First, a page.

You hear people about passing and failing things all the time – exams, driving tests, credit checks, and DBS checks. You’ll even see it in job adverts, where recruiters say that appointment is conditional on passing a criminal records check. The problem is that this language isn’t really accurate and paints a false picture of how the system operates in practice.
Although it’s tempting to think of your DBS like a school exam where you’re graded or given a percentage score, that’s not how it works at all. A DBS certificate doesn’t make any recommendations or tell an employer whether they should take you on or not. All a DBS check does is lays out the facts of any convictions on your record which might be relevant to the position you are applying for. After that, it’s up to the recruiter what they do with the information. Even in positions in education or healthcare, there is no law which says people with criminal convictions shouldn’t be employed. The onus is on the employer to demonstrate that they have conducted a proper risk assessment and that their safeguarding policies and processes are working properly.
In the UK, we have fairly strict laws around rehabilitation of offenders. The law is long and complex (and available in full online should you have a desire to plough through it) but the essence of it is that after a certain period of time, your old convictions and cautions become “spent”. Spent, in practical terms, means that you don’t have to declare them when applying for jobs, and that they have been forgotten. The length of time it takes for an offence to be spent depends on both the age of the person at conviction, and the type of offence. Some very serious offences, which involve a longer prison sentence, will never fall into the spent category. Spent convictions are not removed from the police national computer though.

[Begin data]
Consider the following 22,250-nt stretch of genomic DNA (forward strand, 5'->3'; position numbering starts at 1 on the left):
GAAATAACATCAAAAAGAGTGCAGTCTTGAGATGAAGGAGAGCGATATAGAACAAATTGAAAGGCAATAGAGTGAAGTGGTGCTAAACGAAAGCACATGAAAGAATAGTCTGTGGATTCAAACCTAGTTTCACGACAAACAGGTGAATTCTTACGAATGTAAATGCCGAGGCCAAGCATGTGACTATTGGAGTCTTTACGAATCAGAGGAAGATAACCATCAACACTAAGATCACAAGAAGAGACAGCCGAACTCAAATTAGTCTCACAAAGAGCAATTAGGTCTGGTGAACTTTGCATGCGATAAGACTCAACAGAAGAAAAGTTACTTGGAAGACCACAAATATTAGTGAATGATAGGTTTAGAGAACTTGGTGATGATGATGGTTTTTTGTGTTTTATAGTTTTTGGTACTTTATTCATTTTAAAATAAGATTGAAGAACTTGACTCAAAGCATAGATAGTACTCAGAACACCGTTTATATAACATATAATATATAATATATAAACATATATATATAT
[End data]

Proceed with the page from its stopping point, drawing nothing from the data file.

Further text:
Spent convictions will never show up on a Basic DBS check, as this level of check is only a record of your current criminal cautions and convictions. Anyone can apply for a basic check for any reason. The other two levels of check, called standard and enhanced, have to be obtained in connection with a specific job which falls into the correct category. Standard and enhanced disclosures can involve a closer inspection of your criminal record and will look at offences which in other situations are spent. That doesn’t mean though that the Police will just print off everything they find on a record and pass it to the employer.
Filtering Out Offences
If there are convictions or cautions on your record, the Police officer conducting the DBS check will go through a further process called filtering. Filtering involves looking at the information on someone’s record and then deciding how relevant it is to the position they are applying for. There are a few broad rules to guide this decision. In general terms, the older the conviction, the more likely it is to be disregarded, especially if it’s the only thing on someone’s record. Youth cautions, which are usually for very minor offences, are also filtered out unless they are the start of a longer pattern of offending. At the other end of the scale, crimes involving violence or with a sexual motive are unlikely to be filtered out on a disclosure certificate. Employers will never see what has been filtered out by the police and have no right to find out about this information.
Can an Employer Refuse to Employ Someone With Convictions?
Employers can choose to employ who they like, as long as they are abiding by discrimination legislation. Having criminal convictions isn’t a protected characteristic, so should employers choose not to employ anyone with a criminal record, they are breaking no laws. Most employers approach the issue of ex-offenders on a case-by-case basis, with no hard and fast rules one way or the other. Many may be happy to take on people with a criminal record, as long as they can demonstrate that they have not offended for a certain period of time, and can supply references and have the right experience for the job. Applicants can help their case by being honest, and in interview concentrating on the positives rather than dwelling on what has gone wrong in the past.
There is still a lot of stigma around people who have a criminal record though and finding an employer willing to give you a chance can be tricky. The probation service can help people get back into work after conviction, and there are other independent ex-offenders charities such as Unlock who can offer free and impartial advice for anyone concerned about these issues.